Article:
A VOYAGE TO ARCTURUS
|Additional DVD options||Edition||Discs||
|New from||Used from|
(Jul 13, 2006)
Published in 1920, David Lindsay's first novel was credited by C.S. Lewis as a major influence on his and JRR Tolkien's work. Science fiction had been represented by the works of Jules Verne and H.G. Wells until that time; Lindsay's strange tale of sexual identity and existential angst propelled fantasy literature toward its modern form.
In 1970 an independent 35mm feature film was made of A VOYAGE TO ARCTURUS. Distributed by Brandon Films on 16mm (before videotape was popular) as part of their underground film series, the film is available for the first time in 33 years in this expanded DVD version.
Monochrome (black and white) with color enhancement.
EXTRA FEATURE: Behind the scenes photographs and interview with the filmmaker.
This product is manufactured on demand using DVD-R recordable media. Amazon.com's standard return policy will apply.
Top customer reviews
There was a problem filtering reviews right now. Please try again later.
The film should not only be watched, but be studied by all young filmmakers who have the courage to experiment and risk filming a work as complex as "The Voyage". And who can appreciate the low-low-budget decisions and learn from the director's choices in attempting to solve the hundreds of problems in realizing such a project. There are many super moments - the director portrays many of the essential scenes in a beautifully metaphoric form -and there are, naturally, a number of weaknesses and deficits. (The animation and stunts, for instance, are hamstrung by the restrictions of budget and the pre-digital era.) So the viewer searching solely for a Hollywood extravaganza alà Lord of the Rings will need to watch the film through different spectacles. It is as a student production to be enjoyed, and low-budget directors of films can learn a lot from the successes and short-comings of the film.
This student work never even tries to emulate the fantasy elements of the original. Instead, it focuses on what truly matters: the personalities and personal transformations of the characters, especially the main character Maskull. A lot had to be skipped or simplified in bringing this complex book to the screen, but I feel that the film team made good choices in what to keep and how.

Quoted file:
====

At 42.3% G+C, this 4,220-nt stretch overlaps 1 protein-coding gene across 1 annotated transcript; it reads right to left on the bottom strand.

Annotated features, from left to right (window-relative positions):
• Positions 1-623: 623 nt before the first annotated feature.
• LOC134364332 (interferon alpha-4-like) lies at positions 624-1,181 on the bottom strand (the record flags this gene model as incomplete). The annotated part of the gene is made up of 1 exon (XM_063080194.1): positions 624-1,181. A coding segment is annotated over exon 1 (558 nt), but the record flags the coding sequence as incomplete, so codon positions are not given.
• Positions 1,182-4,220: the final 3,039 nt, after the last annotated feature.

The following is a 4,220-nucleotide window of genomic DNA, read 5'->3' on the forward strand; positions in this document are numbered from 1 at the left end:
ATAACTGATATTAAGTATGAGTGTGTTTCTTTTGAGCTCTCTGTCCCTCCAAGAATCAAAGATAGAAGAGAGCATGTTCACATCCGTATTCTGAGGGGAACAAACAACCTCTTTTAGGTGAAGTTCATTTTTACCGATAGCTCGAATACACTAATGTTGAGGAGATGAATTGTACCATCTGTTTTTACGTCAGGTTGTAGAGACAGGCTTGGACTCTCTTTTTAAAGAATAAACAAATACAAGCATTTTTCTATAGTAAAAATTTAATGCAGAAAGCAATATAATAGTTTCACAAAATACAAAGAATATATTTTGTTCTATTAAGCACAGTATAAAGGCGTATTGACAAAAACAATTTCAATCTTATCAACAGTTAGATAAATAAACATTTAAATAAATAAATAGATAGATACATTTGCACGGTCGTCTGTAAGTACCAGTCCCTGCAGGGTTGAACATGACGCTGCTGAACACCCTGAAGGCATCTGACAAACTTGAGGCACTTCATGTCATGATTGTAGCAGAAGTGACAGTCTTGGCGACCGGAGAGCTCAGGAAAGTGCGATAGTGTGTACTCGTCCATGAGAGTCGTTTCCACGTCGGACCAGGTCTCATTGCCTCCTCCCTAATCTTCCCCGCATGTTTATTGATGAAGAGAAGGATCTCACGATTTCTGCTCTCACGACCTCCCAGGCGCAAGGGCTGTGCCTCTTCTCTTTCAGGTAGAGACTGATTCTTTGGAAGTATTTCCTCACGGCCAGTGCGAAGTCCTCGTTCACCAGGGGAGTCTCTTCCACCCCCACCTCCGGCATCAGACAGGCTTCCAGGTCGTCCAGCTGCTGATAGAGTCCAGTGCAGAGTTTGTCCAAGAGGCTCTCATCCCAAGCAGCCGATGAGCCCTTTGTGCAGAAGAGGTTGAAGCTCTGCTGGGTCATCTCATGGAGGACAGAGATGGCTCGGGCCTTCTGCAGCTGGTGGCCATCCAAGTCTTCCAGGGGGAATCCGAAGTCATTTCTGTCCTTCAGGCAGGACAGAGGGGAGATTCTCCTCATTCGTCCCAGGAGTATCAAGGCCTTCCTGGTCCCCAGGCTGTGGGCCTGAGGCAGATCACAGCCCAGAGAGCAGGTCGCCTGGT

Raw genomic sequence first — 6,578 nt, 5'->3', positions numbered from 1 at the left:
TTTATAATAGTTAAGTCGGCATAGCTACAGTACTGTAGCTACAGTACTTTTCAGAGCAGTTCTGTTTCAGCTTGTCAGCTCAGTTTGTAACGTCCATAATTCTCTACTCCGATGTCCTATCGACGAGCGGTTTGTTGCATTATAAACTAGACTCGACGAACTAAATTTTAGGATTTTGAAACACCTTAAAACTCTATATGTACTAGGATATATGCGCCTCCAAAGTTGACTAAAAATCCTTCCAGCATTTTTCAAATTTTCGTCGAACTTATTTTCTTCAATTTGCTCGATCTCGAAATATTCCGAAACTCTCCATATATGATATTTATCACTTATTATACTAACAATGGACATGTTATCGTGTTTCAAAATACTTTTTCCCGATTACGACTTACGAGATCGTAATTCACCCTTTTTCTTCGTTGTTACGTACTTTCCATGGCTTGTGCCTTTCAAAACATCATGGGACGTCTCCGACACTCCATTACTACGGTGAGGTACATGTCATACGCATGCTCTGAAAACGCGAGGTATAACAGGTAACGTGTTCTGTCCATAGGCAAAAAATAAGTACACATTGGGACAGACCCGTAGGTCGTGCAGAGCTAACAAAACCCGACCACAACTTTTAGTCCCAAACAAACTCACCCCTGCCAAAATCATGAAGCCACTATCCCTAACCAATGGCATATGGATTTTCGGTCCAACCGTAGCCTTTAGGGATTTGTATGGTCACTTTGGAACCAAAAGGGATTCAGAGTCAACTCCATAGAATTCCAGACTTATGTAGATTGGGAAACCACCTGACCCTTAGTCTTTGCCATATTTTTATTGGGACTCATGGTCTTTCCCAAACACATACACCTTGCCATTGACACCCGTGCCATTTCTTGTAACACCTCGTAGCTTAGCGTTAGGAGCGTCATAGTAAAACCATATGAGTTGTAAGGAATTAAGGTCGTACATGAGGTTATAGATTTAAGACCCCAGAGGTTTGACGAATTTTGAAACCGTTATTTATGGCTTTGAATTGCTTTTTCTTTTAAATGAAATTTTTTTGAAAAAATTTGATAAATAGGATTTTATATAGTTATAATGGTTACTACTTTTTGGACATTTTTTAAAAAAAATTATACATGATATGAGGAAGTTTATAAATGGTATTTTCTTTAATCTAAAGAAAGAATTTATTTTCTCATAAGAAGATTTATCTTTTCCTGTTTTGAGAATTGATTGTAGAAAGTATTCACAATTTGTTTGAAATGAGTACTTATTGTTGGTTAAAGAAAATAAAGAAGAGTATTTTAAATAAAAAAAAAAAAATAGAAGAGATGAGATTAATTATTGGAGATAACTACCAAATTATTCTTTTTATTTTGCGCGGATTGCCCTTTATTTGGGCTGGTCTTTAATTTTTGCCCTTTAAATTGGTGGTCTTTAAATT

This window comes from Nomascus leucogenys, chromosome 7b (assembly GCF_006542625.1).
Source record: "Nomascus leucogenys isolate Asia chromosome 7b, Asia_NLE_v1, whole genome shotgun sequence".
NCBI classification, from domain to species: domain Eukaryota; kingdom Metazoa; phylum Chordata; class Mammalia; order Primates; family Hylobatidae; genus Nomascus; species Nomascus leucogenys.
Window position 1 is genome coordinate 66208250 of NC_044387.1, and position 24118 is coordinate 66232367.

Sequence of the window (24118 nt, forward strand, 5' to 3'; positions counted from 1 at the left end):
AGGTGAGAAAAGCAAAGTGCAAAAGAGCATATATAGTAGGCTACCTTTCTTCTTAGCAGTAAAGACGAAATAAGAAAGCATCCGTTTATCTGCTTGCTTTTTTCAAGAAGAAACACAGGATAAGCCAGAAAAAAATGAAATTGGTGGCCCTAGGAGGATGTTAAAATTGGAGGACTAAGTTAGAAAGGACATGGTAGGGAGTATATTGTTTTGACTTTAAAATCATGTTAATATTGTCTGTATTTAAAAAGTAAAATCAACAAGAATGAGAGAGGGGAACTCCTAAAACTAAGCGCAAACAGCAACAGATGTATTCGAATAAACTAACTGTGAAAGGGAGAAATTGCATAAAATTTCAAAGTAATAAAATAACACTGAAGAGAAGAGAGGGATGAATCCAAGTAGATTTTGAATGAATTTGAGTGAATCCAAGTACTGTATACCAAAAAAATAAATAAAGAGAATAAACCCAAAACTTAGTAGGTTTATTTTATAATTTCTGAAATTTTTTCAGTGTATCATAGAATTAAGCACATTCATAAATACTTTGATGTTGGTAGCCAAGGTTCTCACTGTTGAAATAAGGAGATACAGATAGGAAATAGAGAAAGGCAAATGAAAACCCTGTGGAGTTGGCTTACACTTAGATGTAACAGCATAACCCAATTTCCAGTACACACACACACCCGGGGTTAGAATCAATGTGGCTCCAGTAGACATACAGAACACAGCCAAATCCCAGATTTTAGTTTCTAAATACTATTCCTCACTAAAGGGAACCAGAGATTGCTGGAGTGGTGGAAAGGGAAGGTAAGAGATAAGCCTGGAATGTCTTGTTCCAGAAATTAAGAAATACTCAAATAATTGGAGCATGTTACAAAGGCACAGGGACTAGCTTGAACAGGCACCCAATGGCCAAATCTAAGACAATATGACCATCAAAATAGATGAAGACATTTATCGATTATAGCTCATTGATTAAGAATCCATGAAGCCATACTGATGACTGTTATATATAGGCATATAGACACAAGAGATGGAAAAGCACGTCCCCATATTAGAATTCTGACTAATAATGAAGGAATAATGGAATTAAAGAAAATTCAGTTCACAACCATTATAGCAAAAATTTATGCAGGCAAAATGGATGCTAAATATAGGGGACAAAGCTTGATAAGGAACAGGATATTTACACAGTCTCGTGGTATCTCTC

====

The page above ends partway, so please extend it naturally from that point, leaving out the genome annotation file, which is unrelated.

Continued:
It really helps to know the book before coming to this movie. That will help the viewer through some of the obscure moments (i.e., most of them), and give the viewer a chance to fill in with imagination what lacks in the austere scenery and effects. Even the black-and-white filming works well, especially when different color casts help the viewer identify changes across the strange world of Tormance.
It seems a little odd to realize that this 1970 artifact, with definite hippie-era influences, lies almost as close to the story's 1920 origin as to the current day. That just adds to its charm, though. Others might have trouble enjoying it, but I recommend this little gem to anyone already a fan of Lindsay's baffling book.
This 1971 Antioch College production (supported by the National Endowment for the Arts) featured a denervated screenplay (converted to a Haight-Ashbury style), pre-school Claymation-like creatures (unnecessary), infantile lenswork, and crassly misinterpreted over-the-top direction. The actors did the best they could, but no one really had grip. If that seems harsh, buy it and decide. Seems like it needed to get done by final exam time.
I am fascinated by Lindsay's wonderful book, but this film dampens rather than enhances that delight.